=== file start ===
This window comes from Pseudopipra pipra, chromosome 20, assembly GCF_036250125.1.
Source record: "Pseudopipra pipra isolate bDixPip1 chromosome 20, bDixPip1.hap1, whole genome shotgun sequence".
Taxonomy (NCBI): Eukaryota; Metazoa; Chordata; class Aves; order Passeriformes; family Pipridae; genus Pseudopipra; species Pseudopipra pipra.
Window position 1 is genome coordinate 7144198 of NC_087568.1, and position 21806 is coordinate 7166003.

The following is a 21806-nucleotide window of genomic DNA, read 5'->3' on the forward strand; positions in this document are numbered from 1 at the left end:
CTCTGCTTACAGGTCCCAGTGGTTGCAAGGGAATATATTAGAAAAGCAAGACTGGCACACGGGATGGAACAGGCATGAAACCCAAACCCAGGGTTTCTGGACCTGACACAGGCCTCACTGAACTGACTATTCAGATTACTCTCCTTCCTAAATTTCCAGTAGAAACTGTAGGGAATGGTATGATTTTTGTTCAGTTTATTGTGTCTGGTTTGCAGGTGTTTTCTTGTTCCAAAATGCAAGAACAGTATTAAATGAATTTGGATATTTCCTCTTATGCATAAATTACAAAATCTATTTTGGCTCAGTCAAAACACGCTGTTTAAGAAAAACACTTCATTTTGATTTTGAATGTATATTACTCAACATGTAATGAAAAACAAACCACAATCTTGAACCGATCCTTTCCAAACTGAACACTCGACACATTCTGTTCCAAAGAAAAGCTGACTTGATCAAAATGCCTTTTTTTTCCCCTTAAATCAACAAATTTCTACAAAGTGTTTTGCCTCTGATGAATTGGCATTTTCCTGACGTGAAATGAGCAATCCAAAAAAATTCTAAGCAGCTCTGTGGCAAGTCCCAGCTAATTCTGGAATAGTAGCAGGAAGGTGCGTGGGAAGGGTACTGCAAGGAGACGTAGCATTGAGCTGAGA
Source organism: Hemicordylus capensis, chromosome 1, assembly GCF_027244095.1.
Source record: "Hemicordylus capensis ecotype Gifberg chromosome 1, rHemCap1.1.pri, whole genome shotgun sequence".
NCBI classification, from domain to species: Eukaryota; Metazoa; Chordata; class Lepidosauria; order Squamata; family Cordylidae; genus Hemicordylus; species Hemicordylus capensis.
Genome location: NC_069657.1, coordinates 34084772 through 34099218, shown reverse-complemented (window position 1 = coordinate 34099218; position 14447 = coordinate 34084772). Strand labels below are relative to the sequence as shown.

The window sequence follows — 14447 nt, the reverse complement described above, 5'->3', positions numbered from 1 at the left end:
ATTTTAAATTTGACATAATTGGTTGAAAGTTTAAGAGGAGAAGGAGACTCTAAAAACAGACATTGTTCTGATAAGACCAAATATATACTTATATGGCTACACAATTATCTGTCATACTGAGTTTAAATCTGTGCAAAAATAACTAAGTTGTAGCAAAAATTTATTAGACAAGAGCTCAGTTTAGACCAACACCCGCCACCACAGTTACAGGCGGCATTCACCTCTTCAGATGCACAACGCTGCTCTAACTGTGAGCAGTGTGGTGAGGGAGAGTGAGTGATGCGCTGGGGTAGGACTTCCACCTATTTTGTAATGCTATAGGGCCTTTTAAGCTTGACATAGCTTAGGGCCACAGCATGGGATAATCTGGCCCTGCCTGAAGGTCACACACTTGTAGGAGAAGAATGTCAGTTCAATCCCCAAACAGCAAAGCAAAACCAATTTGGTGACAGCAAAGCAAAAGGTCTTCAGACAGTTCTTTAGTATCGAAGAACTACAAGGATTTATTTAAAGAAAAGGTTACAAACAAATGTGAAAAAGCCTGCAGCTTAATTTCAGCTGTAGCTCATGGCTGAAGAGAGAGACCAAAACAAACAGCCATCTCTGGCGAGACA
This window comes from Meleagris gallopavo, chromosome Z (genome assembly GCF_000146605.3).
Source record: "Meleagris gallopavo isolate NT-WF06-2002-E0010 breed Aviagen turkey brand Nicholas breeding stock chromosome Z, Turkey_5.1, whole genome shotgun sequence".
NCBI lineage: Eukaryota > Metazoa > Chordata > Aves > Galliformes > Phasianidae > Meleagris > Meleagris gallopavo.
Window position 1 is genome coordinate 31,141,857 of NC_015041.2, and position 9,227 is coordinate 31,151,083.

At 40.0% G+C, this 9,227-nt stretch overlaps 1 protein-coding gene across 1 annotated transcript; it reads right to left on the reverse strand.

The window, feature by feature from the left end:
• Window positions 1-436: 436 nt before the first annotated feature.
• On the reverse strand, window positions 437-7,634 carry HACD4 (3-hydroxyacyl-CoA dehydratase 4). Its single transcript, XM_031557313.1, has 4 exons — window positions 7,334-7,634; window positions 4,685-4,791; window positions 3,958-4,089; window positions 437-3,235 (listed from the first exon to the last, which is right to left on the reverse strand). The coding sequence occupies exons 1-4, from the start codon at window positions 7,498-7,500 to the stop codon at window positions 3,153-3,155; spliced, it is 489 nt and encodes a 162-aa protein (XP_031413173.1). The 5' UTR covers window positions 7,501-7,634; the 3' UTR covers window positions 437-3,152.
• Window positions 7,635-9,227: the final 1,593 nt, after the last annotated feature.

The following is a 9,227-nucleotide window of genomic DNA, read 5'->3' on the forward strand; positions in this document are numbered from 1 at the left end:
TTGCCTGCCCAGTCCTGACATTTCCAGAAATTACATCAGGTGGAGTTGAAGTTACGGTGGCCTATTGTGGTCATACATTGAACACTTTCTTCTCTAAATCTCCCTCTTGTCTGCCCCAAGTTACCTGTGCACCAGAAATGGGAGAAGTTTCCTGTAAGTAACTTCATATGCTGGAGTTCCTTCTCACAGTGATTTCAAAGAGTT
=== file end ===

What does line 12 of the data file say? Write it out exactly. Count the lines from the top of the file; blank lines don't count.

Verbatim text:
ATTTTAAATTTGACATAATTGGTTGAAAGTTTAAGAGGAGAAGGAGACTCTAAAAACAGACATTGTTCTGATAAGACCAAATATATACTTATATGGCTACACAATTATCTGTCATACTGAGTTTAAATCTGTGCAAAAATAACTAAGTTGTAGCAAAAATTTATTAGACAAGAGCTCAGTTTAGACCAACACCCGCCACCACAGTTACAGGCGGCATTCACCTCTTCAGATGCACAACGCTGCTCTAACTGTGAGCAGTGTGGTGAGGGAGAGTGAGTGATGCGCTGGGGTAGGACTTCCACCTATTTTGTAATGCTATAGGGCCTTTTAAGCTTGACATAGCTTAGGGCCACAGCATGGGATAATCTGGCCCTGCCTGAAGGTCACACACTTGTAGGAGAAGAATGTCAGTTCAATCCCCAAACAGCAAAGCAAAACCAATTTGGTGACAGCAAAGCAAAAGGTCTTCAGACAGTTCTTTAGTATCGAAGAACTACAAGGATTTATTTAAAGAAAAGGTTACAAACAAATGTGAAAAAGCCTGCAGCTTAATTTCAGCTGTAGCTCATGGCTGAAGAGAGAGACCAAAACAAACAGCCATCTCTGGCGAGACA